The bystander effect is a social psychological phenomenon in which people are less likely to offer help in an emergency situation when other people are present. The probability of help is inversely proportional to the number of bystanders.
With millions of Internet users communicating through social network environments everyday, the bystander theory may not remain a valid theory for online social networking. Because people are joining these communities to make friends, these people are more inclined to come to the aid of a friend or distant contact if a personal emergency were discovered.
The challenge we face online is how millions of nonprofessionally trained folks determine the validity of a “call for help,” and how do these users know if someone else has acted on a potentially serious “call for help.” We could have a “Digg” format where users responding to an apparent serious communication click a “helped” button, making visible their response to help someone.
Does the Bystander Rule apply to Internet users? Is it time for the formalization (accountability) of “calls for help” on the Internet?
Because the social networking communities are open to all people that have a computer and Internet connection, it serves as a vehicle for expressing an individual’s feelings on a regular and real-time basis. By allowing an online community member to interact with other members virtually, they can freely express thoughts and feelings they may not normally share when in a face-to-face situation offline. It’s like speaking with your psychologist or psychiatrist instead of a family member or friend.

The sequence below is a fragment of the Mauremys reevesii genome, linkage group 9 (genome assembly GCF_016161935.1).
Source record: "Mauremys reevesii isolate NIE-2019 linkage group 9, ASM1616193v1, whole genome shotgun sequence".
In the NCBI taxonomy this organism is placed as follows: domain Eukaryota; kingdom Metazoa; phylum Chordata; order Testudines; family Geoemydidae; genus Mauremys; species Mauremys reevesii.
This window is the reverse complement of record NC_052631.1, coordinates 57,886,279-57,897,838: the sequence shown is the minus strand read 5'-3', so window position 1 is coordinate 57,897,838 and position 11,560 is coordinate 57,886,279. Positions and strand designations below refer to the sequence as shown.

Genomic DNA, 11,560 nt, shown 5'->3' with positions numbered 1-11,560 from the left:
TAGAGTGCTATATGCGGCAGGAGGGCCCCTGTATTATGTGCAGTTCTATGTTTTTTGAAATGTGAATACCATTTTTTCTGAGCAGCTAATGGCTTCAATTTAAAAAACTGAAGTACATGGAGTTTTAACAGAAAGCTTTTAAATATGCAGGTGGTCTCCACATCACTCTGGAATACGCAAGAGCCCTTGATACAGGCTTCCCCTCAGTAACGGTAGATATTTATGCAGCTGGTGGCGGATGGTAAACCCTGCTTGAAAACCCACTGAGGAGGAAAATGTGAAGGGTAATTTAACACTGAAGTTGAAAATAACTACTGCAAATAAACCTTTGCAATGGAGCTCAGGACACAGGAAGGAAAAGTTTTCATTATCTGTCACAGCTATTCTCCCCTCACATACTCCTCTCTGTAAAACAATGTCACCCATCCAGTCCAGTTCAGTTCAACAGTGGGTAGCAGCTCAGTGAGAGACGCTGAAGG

A possible approach, suggested by the American Psychologist, to negate the bystander effect is to pick a specific person in the crowd to ask for help rather than appealing to the larger group. For example, point directly to a specific bystander and give the person a specific task such as, “You in the red shirt, dial 911.” This clarifies the situation and places the responsibility directly on a specific person instead of allowing it to diffuse.
To counter a potential Internet bystander affect, do we need a “First Responder” appointed within each social networking community? The Internet is a growing exponentially, becoming more formalized and less unstructured. In the future there may be an increasing need for a specific point of contact in social networking communities to defuse emergency situations. A “First Responder” could be localized for language purposes on a country-to-country basis.
It may be too soon to tell if the bystander rule applies to online social networking communities, but one can assume that because a community member is not physically near the person in need of help, and because they joined a community to build and maintain relationships, the likelihood of a bystander (member) helping in a crisis situation may increase instead of decrease.
In the future, we may see social networking environments such as FaceBook, MySpace, or Twitter employing a first level “call for help” support option within its virtual environment, or a team of around-the-clock psychologists on duty to review incoming “calls for help.” If this model takes affect, we may also be asked to sign a waiver that relinquishes responsibility on the part of the social networking company so that the company is not responsible for interventions that do not reach authorities or are not neutralized in a timely manner.
Mental health counseling may be incorporated into the next evolution of the social networking community. A further step in this direction may be a new social networking business model, one supporting psychotherapy counseling professionals and social networking communities that offer a “pay as you go” counseling service to its online community members. With millions of members sharing their daily woes online, this idea could be effective and profitable, and there would be no shortage of clients.